►Therefore, using the NPP’s logic of selectivity, GDP growth of 8.4% in 2008 with a budget deficit of 24.2% in the same year, (spending money you do not have) cannot be better in economic performance compared with 4.9% with a budget of deficit 6.3%.

►Most contractors were not being paid under the NPP administration because of the grievous budget deficit situation. Contractors were awarded contracts, ostensibly to register higher economic growth figures without money (high budget deficit) to pay them.

►Under the current NDC administration, below are excerpts of how funds are generated and disbursed without creating unnecessary stress (high deficits) for the budget. Revenue generation:The total revenue accrued into the Road Fund increased from GH¢ 191 million in 2010 to GH¢ 323.98 million in 2015. The passage of the Energy Sector Levies Act 899 led to an upward adjustment of the fuel levy from GHS 0.073 to GHS 0.40. Out of the 2016 projected revenue of GH¢ 1.2 billion, a total of GH¢ 627.4 million was accrued by the Fund between January and July 2016. The Annual revenue from 2010 to 2016 is as follows:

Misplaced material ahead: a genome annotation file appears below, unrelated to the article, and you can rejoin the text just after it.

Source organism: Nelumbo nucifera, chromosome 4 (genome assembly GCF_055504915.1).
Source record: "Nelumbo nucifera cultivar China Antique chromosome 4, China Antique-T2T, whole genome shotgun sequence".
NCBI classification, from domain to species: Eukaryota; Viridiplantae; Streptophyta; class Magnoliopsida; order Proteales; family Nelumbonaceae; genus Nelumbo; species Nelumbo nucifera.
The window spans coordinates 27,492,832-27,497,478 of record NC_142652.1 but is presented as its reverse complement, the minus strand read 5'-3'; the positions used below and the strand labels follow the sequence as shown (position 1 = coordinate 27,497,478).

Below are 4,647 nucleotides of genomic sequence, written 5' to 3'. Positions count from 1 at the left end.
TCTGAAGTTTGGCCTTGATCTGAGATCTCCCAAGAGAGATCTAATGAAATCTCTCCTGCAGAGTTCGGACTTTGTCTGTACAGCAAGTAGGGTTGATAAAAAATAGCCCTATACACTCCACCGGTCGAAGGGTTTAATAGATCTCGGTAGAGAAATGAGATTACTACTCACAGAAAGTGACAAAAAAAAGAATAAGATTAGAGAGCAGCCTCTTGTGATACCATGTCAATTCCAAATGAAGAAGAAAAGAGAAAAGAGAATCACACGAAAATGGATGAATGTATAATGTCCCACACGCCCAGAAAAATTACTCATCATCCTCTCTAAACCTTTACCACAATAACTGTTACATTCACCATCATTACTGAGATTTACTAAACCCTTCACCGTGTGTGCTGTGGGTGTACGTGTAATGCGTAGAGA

ROAD FUND REVENUE Year GHS Million 2010- 191.422011- 209.132012- 241.372013- 271.032014- 311.022015- 323.98(Jan – Jul) 2016- 627.4 2016 Road Fund Budget AllocationsThe Fund allocated a total of GH¢ 1.056 billion (88% of the projected revenue) to the three road agencies (GHA, DFR & DUR) to primarily undertake routine and periodic maintenance works for 2016 and to settle outstanding indebtedness. Funds have been allocated towards toll operations, safety activities by NRSC and DVLA, operations of the Secretariat and Emergency Works. The fund also allocated GHS 1.0 million towards equipping the Ghana Police Service to improve road safety enforcement activities. A total of GHS 618 million has been disbursed for maintenance works and activities of the beneficiary agencies between January and July 2016. The fund carried an indebtedness of GHS 336.14 million into the year 2016 which were mainly outstanding payments for works executed by Road Contractors. An amount of GHS 350million has been paid to contractors as at end of June 2016 for work executed. Additionally an amount of GHS 70 million has been paid to contractors under the Cocoa Roads Programme. It should be noted that, the recent increases in revenue to the fund will not yield an immediate impact on the condition of the road network as significant portion of the inflows will go towards the settlement of indebtedness to road contractors. It will however, provide the assurance of consistency of maintenance work which will eventually lead to improved condition of the network. The road network is continuously expanding through the creation of new districts and municipalities which hitherto did not have their road networks on the national inventory. The recorded network size has nearly doubled over the past ten years from 37,000km in 2000 to about 71,418km currently. This rapid expansion of about 6% per annum that has resulted from more communities in the rural areas being connected to the feeder road network, missing links being joined to the trunk road network and roads in newly declared municipal and metropolitan areas being added to the urban road network, requires even more resources for maintenance.Source: Ministry of Roads and Highways